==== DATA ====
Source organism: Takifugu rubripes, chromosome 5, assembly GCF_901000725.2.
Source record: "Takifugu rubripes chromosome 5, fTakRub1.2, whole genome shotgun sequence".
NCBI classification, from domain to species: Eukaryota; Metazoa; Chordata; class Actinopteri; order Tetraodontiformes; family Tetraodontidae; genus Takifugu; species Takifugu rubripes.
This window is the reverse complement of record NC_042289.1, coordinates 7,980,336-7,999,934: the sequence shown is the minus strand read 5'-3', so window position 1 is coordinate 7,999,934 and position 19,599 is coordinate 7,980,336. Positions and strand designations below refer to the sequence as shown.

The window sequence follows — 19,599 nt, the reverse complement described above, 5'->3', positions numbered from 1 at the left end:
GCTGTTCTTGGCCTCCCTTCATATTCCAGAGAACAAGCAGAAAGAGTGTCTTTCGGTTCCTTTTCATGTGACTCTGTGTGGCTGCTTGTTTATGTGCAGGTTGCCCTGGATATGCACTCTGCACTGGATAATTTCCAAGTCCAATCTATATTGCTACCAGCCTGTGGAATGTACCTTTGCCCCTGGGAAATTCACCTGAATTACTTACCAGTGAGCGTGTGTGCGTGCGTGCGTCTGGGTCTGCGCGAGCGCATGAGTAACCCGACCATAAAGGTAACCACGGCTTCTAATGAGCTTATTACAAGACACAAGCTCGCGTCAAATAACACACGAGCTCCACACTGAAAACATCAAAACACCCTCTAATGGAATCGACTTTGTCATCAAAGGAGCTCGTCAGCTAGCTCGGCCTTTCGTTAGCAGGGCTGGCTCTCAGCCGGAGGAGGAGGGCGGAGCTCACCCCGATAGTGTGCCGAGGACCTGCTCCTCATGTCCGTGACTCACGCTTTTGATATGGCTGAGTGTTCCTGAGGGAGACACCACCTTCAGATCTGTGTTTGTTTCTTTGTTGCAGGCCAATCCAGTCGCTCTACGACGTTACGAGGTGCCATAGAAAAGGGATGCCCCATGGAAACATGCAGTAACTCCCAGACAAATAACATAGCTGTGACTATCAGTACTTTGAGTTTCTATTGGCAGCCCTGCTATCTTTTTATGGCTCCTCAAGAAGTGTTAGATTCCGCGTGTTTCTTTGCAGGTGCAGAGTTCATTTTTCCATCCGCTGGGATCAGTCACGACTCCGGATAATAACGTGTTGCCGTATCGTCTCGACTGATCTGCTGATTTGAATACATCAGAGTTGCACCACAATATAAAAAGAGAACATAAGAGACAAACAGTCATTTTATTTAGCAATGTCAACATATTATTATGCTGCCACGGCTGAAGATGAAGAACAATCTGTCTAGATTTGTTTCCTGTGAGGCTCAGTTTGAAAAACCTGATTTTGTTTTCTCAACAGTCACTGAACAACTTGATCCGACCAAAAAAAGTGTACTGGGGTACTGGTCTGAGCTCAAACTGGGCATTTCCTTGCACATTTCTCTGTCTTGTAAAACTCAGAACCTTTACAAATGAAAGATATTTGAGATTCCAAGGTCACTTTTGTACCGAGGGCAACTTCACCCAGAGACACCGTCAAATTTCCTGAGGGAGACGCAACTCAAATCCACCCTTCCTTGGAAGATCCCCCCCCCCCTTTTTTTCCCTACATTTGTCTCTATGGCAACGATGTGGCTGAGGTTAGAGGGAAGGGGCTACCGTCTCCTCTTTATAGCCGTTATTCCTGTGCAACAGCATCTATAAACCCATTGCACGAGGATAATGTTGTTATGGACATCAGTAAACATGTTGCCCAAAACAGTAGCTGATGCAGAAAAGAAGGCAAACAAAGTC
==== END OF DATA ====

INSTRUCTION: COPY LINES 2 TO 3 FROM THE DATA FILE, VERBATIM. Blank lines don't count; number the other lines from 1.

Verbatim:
Source record: "Takifugu rubripes chromosome 5, fTakRub1.2, whole genome shotgun sequence".
NCBI classification, from domain to species: Eukaryota; Metazoa; Chordata; class Actinopteri; order Tetraodontiformes; family Tetraodontidae; genus Takifugu; species Takifugu rubripes.